'Black day' as Leipzig rector resigns in church protest

February 14, 2003

The rector of Germany's Leipzig University has stepped down in protest at the regional government's decision to rebuild a 13th-century church on campus.

Volker Bigl, elected rector in 1997, carried out his threat to resign after the Saxon government allowed the restoration of the Pauliner Church to go ahead.

The struggle between those opposed to reconstruction, who include Leipzig's Social Democrat mayor Wolfgang Tiefensee, and those in favour, led by a group of Nobel peace prize-winners, has dogged the regional government for the past ten years.

Professor Bigl had hoped the estimated €20 million (£13 million) cost of rebuilding would be used to extend the overcrowded university. "It was more or less agreed that a memorial to the church would be erected, leaving room on the campus for a new lecture hall to accommodate the growing number of students," he said.

But science minister Matthias Roessler said that after comparing the cost of a memorial with that of rebuilding the church he found the difference was small. He said: "After reviewing the figures, the cabinet changed its mind."

Following the resignation, mayor Tiefensee spoke of a "black day in the university's history". He added: "It has been a hard blow to the self-administration of a venerable university and an unparalleled affront by the Saxon government."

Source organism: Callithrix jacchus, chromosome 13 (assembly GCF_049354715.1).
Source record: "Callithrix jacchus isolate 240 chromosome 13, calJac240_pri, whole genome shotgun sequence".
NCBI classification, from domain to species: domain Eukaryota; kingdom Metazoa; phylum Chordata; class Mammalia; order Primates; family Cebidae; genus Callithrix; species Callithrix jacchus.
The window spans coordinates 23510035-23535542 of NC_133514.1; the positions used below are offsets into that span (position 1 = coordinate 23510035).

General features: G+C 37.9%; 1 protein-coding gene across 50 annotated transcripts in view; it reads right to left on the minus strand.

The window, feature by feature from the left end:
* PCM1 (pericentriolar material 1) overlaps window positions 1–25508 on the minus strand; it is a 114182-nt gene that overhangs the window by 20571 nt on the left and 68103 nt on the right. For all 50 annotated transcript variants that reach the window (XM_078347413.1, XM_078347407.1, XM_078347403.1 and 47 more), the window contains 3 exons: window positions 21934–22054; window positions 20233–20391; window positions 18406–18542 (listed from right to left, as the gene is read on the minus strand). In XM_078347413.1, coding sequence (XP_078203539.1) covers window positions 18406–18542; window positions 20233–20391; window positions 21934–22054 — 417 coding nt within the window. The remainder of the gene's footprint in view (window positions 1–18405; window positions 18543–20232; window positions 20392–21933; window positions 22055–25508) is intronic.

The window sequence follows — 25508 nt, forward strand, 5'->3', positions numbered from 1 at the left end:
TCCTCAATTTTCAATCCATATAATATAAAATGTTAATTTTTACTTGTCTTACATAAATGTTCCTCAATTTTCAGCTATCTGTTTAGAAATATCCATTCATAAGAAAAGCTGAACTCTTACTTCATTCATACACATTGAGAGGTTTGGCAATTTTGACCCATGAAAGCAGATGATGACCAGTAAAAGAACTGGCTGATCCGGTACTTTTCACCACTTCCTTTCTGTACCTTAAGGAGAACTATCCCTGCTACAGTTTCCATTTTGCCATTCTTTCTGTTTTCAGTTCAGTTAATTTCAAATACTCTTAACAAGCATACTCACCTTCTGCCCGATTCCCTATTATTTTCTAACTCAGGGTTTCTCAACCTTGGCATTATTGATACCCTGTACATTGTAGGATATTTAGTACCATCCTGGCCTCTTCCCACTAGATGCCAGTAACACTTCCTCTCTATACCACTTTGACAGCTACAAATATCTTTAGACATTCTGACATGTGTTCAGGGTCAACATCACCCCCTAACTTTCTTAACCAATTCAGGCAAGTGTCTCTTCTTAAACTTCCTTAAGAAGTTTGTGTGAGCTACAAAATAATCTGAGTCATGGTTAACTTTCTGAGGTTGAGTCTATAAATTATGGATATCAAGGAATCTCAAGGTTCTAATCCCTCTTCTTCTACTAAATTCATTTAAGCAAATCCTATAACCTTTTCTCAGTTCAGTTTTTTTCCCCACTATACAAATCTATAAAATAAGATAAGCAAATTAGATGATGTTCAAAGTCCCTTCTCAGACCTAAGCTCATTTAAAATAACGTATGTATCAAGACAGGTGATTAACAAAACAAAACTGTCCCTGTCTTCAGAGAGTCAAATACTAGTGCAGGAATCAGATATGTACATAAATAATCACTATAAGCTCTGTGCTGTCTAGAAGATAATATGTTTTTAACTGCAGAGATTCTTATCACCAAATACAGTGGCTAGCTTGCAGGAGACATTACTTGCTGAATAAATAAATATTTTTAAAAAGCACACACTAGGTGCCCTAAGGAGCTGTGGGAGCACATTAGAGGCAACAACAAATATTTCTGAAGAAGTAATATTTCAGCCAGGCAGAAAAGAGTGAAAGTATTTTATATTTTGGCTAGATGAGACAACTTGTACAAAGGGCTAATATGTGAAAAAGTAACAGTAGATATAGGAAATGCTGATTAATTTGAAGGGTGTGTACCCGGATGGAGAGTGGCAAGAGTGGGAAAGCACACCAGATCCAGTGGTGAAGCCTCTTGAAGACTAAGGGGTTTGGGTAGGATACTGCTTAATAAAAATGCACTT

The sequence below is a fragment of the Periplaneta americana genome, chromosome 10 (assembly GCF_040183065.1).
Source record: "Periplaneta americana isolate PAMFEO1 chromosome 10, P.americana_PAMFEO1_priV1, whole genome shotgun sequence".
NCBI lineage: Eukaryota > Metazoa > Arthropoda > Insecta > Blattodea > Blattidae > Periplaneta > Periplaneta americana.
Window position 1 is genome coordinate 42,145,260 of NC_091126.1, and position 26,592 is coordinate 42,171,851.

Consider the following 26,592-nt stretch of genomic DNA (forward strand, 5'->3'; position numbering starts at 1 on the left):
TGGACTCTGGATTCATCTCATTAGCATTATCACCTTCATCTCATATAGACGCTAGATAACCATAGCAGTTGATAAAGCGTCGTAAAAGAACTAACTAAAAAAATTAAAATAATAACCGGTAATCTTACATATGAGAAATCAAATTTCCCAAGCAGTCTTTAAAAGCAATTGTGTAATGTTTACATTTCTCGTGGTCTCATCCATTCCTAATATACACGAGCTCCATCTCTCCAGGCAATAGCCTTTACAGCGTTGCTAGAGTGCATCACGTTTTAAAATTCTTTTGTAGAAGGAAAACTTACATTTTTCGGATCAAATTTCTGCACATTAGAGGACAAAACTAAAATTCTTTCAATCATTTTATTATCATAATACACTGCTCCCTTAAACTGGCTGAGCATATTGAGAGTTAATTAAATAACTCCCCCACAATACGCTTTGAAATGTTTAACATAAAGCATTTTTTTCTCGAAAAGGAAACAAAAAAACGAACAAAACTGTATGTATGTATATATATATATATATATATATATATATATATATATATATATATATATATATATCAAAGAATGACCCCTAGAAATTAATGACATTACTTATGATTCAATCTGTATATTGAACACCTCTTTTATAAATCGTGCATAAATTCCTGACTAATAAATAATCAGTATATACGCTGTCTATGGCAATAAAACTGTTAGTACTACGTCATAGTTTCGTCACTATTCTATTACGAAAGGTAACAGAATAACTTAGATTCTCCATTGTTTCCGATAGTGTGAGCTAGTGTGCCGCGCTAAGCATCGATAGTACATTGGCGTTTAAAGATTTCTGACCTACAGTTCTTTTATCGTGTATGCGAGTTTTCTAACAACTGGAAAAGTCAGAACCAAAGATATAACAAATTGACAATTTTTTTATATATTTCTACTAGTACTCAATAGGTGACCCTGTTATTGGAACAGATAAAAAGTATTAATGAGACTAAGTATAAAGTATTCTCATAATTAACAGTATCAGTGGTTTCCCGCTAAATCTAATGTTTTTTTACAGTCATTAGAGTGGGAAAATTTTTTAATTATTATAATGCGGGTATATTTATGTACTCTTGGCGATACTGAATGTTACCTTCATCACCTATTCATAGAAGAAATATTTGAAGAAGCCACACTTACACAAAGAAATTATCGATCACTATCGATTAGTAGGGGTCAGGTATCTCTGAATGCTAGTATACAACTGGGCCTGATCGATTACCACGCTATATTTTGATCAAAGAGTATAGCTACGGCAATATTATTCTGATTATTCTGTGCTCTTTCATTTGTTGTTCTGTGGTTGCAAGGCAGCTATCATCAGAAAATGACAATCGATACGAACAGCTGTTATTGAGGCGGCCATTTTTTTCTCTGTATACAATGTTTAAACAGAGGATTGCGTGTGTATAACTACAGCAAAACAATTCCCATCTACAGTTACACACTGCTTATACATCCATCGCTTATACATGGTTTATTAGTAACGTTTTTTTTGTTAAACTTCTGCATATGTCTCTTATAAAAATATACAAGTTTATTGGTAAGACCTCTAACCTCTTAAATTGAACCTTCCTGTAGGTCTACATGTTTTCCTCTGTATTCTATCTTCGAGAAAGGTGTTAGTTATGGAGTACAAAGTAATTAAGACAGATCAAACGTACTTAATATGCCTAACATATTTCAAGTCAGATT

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Reader's comments (2)

Communism goes and Bigl goes, but the church remains.
It was quite right to reconstruct the church which never should have been demolished in the first place, and which represents nothing more than gross cultural vandalism. The reconstruction serves several purposes, among them firstly to acknowledge the cultural history and the significant figures associated with the church and secondly as an admonition to those spineless individuals in the 1960s who approved of its removal. It is also worth note that Albert Schweitzer was very concerned and had spoken up for the church. Walter Ulbricht had assured him of the church's survival. However, Schweitzer died in 1965 and the church did not survive long afterwards. Yes, I suppose the moneys could have been used, as the rector points out, for the secular needs of the expanding university, but as it says in the Good Book, 'man lebt nicht vom Brot allein'.

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